nd his coal miners, Latin American base communities, and every spiritual nudging in our own very human church.

Who are you trying to please? And how? And why?

Think of someone you have known who lived with a heartfelt, powerful simplicity.

Who taught you about authority?

There is an authority that is visible in every person who has found the freedom of vocation, the freedom to live with abandon. Look around at the windows in this charming Chapel, following worship, and you will see the faces of women and men who found a simplicity, a way to live with abandon.

Ambrosian Authority?

Is another model the heartfelt affirmation of the common good?

Mark 10:35 is one of the few spots in the earliest gospel at which the emerging institutional needs of the church are visible. Christianity wrestled with formational questions in the first century: For whom is the gospel? What are the definitive texts? And especially, who shall hold authority? What, How, Where. And Who?

As this passage shows, from the outset it has been terribly difficult for the Christian church to maintain its own authentic form of authority, over against the lesser models abroad in every age. I emphasize the little phrase, slave of all, or servant of the whole. “Knowledge puffs up, but love builds up,” said Paul.

Aristotle taught us to attend to the true, the good, the beautiful. In the late fourth century there emerged a good, great leader of the church, Ambrose of Milan. In just eight days he went from unbaptized layman to Bishop. His rhetorical skill, musicianship, diplomatic agility and attention to the preparations for Baptism provided the power behind his lasting influence in Northern Italy. Above all, Ambrose used his authority for the common good. Notice in the Scripture there is no avoidance of the need for leadership. Authority may be shared but responsibility is not to be shirked. What lasts, what counts, what is true and good and beautiful, finally, is what “builds up”.

The greatest teacher of the earlier church, Augustine of Hippo, came to Milan a non-Christian. From the influence of Ambrose he left baptized and believing and worked a generation to set the foundations for the church over a thousand years to come.

I find some striking parallels to the story of Ambrose in a now popular book by Jim Collins, "Good to Great." Here are the qualities of those in authority in companies that became great when they had before been good: quiet, humble, modest, reserved, shy, gracious, mild-mannered, self-effacing, understated, did not believe his own clippings—a plow horse not a show horse. A plow horse not a show horse. A lot of progress can be made when we do not linger too long over who gets the credit.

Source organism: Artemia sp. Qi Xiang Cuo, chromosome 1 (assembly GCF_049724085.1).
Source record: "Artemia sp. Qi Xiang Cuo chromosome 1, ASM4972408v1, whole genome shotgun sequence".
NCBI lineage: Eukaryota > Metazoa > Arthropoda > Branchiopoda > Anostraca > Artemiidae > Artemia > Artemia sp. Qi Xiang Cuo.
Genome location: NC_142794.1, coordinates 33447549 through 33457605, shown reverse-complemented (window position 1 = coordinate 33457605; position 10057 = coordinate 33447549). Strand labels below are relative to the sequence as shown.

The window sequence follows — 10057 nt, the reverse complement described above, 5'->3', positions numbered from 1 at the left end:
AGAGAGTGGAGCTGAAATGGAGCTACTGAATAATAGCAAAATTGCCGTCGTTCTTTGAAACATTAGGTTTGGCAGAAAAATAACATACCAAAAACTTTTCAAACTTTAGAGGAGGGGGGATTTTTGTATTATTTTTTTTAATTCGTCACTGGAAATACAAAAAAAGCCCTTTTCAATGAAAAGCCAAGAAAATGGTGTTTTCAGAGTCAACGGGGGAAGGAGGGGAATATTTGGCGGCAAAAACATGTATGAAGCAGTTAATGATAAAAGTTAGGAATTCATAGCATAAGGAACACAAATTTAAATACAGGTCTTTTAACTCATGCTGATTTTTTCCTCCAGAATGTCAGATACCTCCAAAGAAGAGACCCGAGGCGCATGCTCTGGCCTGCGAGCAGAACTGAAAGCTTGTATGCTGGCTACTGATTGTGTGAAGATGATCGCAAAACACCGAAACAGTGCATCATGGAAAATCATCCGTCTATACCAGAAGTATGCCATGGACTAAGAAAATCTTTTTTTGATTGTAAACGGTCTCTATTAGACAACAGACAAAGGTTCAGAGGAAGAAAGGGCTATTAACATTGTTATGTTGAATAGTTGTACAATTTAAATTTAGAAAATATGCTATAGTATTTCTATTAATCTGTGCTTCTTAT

Some years ago I went to a church meeting near Canada on a very cold night. It was led by our Bishop. For some reason I was not in a very happy mood, nor was I very charitable in my internal review of his remarks that evening. I do not recall his topic or theme. I remember clearly seeing him help to move hymnals, borrowed from other churches for the large crowd, so they could be returned. Snow, dark, long arms carrying a dozen hymnals into the tundra.

Who taught you about power?

Think of someone you have known who lived with heartfelt passion for the common good.

Who taught you about leadership?

Steady Service?

Is another the example of deliberate and deliberative service, of steady service, of sincere service, of suffering service?

Bultmann places our passage in his category of ‘legal sayings and church rules’. These later sayings have used a word like ransom and: ‘ taken from the redemption theories of Hellenistic Christianity’ (Bultmann, HST, 87).

The earlier warnings of suffering and death had fallen upon deaf ears…

“The basic inability of the disciples to grasp or accept Jesus’ concept of messiahship or its corollary, suffering discipleship, becomes reflected more and more in their total relationship to Jesus. The conflict over the correct interpretation of messiahship widens into a general conflict and misunderstanding in almost every area of their relationship

A few years ago Charles Rice of Drew spoke about the servant of the servants of God. He told about an Easter when he was in Greece. He sat in the Orthodox Church and watched the faithful in devotions. There was a great glassed icon of Christ, to which, following prayers, women and men would move, then kneel. Then as they rose they kissed the glassed icon.

Every so often a woman dressed in black would emerge from the shadows with some cleanser, or windex, and a cloth and –psh, psh—would clean the image, making it clear again. A servant of the servants of God, washing away the accumulated piety before her…

Rice had a revelation about service and power and authority and leadership. And through him I did too. Maybe it will work for you. As he watched the woman in black cleaning the icon, he realized that this was what his ministry was meant to be. A daily washing away from the face of Christ all that obscured, all that distorted, all that blocked others from seeing his truth, goodness and beauty. Including a lot of piety. Including pretense and presumption and position. Service that lasts is deliberate and also deliberative, it is steady service.

Think of someone you have known who provided heartfelt service to the servants of God. Steady, sincere, suffering service.

Who taught you about power?

Coda

Every one of us has some power. If you have a pen, a telephone, a computer, email, a tongue, a household, a family, a job, a community, a church—then you have some authority.

Who taught you, by precept and example, how to use it? How much of what you picked up needs keeping and how much needs to be put out on the curb?

A simple passion for the common good of the servants of God is at the heart of leadership.

Here is leadership: simple, authentic service.

Here is leadership: simple, authentic service.

Here is leadership: simple, authentic service.

For the Son of Man came not to be served, but to serve, and to give His life as a ransom for many.